What would happen is that the applications that required information to be sent on either end would translate the information to be used by the layer below it to send out, such as a web browser to the OS, to the network driver to IP, across the internet to the network driver to the OS to the web server application. Across this entire process the actual data being sent was unknown to any of the nodes in between the application layers. (If you’re interested in this check out Internet Architecture and Innovation).

Of course the companies providing the bandwidth for that did not want to find itself in a similar role as they had after the break up of AT&T where they were forced to become “dumb pipes” for whatever people wanted to send across their network. To prevent this they created capabilities like deep package inspection and other tools to identify what content was being shipped across their lines. This also was the beginning of violating “True” net neutrality.

Why were they dumb pipes? Because they were defined as a common carrier to increase competition across the land line providers and ISPs the telephone companies had no choice. This lead to the explosion of ISPs like AOL, Century Link, and so on. What has happened since? The broadband lines have been ruled that they are not “Common Carriers“. Meaning that the data across the line can be treated however the companies that own the lines want.

Why is this bad in a network economy?

In a network economy, being able to fully control anything and everything can be very bad for the consumer if there is no other option. Now, you could argue that there are options, but in most cases because of other monopoly rules there are few options for allowing a new ISP.

A perfect example where a network monopoly isn’t a big deal is in Smart Phones. The iOS App Store is a natural monopoly in a network. The more people using the iPhone the more valuable it became and more app developers developed apps. It never became a problem that Apple regulates the entire experience BECAUSE there were other networks you could shift to, such as Blackberry, webOS, Windows (whatever mobile version you want to include), and, of course, Android. All of these ecosystems offer very different options for devs. Additionally, within Android there are competing App stores which further benefits the consumer. If there were no other competitors to iOS and it’s App Store the constraints that Apple puts on their product would likely be viewed as very anti-competitive and a type of “foreclosure.”

Market foreclosure is using one monopoly to enable another monopoly. Now, regardless of if you think that this should have happened or not, it did. Microsoft was hit for using it’s Window’s OS to foreclose on the internet browser market and was looking to do the same with their music player. What resulted was that MS was required to offer other browsers when a new Windows OS was launched and helped to reduce the market share of IE.

How does this apply here? Comcast is already trying to do the same with Netflix in the streaming video business. Comcast owns the content (Universal, NBC, etc), the connection (Comcast Cable ISP), the rules (data caps), and if they want to charge to access their network or not. Eliminating the rules of net neutrality tilt the table in the direction of Comcast to a degree that Netflix may never recover. If Netflix, at one point 2/3 of all internet traffic, had to pay for every bit they streamed to allow for an enjoyable streaming experience they would be bankrupt in very short order.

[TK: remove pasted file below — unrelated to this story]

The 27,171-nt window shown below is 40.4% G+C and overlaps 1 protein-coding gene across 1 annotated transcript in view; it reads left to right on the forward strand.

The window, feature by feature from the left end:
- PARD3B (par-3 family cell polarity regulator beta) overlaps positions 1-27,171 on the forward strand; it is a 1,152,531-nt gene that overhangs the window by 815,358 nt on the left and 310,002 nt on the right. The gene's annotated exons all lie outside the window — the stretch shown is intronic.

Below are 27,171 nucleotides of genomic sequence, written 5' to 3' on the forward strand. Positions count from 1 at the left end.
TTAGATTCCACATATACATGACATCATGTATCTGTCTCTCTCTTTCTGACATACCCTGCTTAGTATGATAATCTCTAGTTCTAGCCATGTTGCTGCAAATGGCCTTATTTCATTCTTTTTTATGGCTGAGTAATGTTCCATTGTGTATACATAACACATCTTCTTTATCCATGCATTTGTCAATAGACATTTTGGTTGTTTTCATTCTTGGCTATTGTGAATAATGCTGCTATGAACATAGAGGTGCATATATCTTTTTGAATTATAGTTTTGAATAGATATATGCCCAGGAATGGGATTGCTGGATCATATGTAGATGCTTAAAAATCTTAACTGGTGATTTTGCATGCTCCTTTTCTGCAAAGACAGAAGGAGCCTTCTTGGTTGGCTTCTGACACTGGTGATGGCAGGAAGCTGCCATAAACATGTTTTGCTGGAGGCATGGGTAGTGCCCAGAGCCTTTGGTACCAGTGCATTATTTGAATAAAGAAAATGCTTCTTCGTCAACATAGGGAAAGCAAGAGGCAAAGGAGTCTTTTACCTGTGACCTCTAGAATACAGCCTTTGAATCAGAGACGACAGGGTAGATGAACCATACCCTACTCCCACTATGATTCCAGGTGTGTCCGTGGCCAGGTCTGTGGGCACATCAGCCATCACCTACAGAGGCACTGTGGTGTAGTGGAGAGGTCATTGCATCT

I get that Comcast’s of the world don’t want to be dumb pipes, they own the content and that’s king. However, not every ISP owns content (Verizon/AT&T) so they aren’t at such an advantage to companies like Netflix. However that’s where AT&T’s data plan comes in. Which would essentially level the table compared to Comcast. We, as end users, wouldn’t see any benefit out of this. It’s not that our subscription fees would lower or we’ll magically get faster internet. This is simply rent seeking behavior and bad for the economy overall. Only true new competition can lead to that. Changing these rules have zero impact on that competition.

What it does do though is negatively impact the creation of new businesses that want to stream video or provide a novel product that requires high bandwidth and equal rights to streaming. Removing the protections on net neutrality dramatically increases the cost of streaming that otherwise could go into building that startup’s infrastructure. Think of the problems at Twitch.TV with their growth. My subscription fees pay for the growth of the network that I subscribe to regardless if it’s something like Twitch or Comcast. Anything else will go to shareholders and CEOs.

Could we develop other options like a Mesh network? It’s possible, but for that to work the option would have to be a public/private venture. Most citizens aren’t going to help create that and likely don’t have the technology savvy to do so. To further complicate this issue many ISPs are actually pushing to make it illegal for cities to create their own ISP.

In many cases regulation is bad for business. However, in cases like net neutrality it’s returning the net to it’s roots and enabling much stronger competition based on the merits of the company providing the service, not the arbitrary whim of network owner.

Failure of DMCA and TPP is going to be worse

It should come as no surprise to many of my readers that I’m not really a big fan of DMCA. I believe that this law hinders innovation in the arts and sciences. I you are interested in a very nuanced and well articulated argument against Copyright, I suggest you download Lawrence Lessig‘s book Code 2.0 – it’s a law book, but it’s free and interesting. However, I have written about this topic before if you’re like a bit of a synopsis.